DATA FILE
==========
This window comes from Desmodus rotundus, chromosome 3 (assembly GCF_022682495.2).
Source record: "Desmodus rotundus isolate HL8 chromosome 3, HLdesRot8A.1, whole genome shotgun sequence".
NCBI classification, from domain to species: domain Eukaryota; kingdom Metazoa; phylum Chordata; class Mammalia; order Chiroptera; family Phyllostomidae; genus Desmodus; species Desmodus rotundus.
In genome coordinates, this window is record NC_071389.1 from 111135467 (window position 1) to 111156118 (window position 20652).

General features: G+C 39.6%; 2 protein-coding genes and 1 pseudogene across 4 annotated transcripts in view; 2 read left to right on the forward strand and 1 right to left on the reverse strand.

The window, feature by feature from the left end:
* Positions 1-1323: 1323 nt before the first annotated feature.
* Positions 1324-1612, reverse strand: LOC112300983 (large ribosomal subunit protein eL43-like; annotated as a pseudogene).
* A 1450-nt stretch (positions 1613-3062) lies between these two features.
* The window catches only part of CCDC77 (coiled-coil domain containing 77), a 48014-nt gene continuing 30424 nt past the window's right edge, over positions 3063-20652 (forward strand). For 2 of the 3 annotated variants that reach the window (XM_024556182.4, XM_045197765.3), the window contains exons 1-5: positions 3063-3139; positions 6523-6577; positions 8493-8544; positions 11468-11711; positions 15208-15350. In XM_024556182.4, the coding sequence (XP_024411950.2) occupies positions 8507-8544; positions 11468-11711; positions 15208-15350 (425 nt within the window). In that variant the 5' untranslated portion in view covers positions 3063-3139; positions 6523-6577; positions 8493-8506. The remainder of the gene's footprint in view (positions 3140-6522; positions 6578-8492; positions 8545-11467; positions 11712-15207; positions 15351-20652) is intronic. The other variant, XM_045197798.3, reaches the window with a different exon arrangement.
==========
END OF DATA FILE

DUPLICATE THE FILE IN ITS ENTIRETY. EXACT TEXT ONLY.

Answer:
This window comes from Desmodus rotundus, chromosome 3 (assembly GCF_022682495.2).
Source record: "Desmodus rotundus isolate HL8 chromosome 3, HLdesRot8A.1, whole genome shotgun sequence".
NCBI classification, from domain to species: domain Eukaryota; kingdom Metazoa; phylum Chordata; class Mammalia; order Chiroptera; family Phyllostomidae; genus Desmodus; species Desmodus rotundus.
In genome coordinates, this window is record NC_071389.1 from 111135467 (window position 1) to 111156118 (window position 20652).

General features: G+C 39.6%; 2 protein-coding genes and 1 pseudogene across 4 annotated transcripts in view; 2 read left to right on the forward strand and 1 right to left on the reverse strand.

The window, feature by feature from the left end:
* Positions 1-1323: 1323 nt before the first annotated feature.
* Positions 1324-1612, reverse strand: LOC112300983 (large ribosomal subunit protein eL43-like; annotated as a pseudogene).
* A 1450-nt stretch (positions 1613-3062) lies between these two features.
* The window catches only part of CCDC77 (coiled-coil domain containing 77), a 48014-nt gene continuing 30424 nt past the window's right edge, over positions 3063-20652 (forward strand). For 2 of the 3 annotated variants that reach the window (XM_024556182.4, XM_045197765.3), the window contains exons 1-5: positions 3063-3139; positions 6523-6577; positions 8493-8544; positions 11468-11711; positions 15208-15350. In XM_024556182.4, the coding sequence (XP_024411950.2) occupies positions 8507-8544; positions 11468-11711; positions 15208-15350 (425 nt within the window). In that variant the 5' untranslated portion in view covers positions 3063-3139; positions 6523-6577; positions 8493-8506. The remainder of the gene's footprint in view (positions 3140-6522; positions 6578-8492; positions 8545-11467; positions 11712-15207; positions 15351-20652) is intronic. The other variant, XM_045197798.3, reaches the window with a different exon arrangement.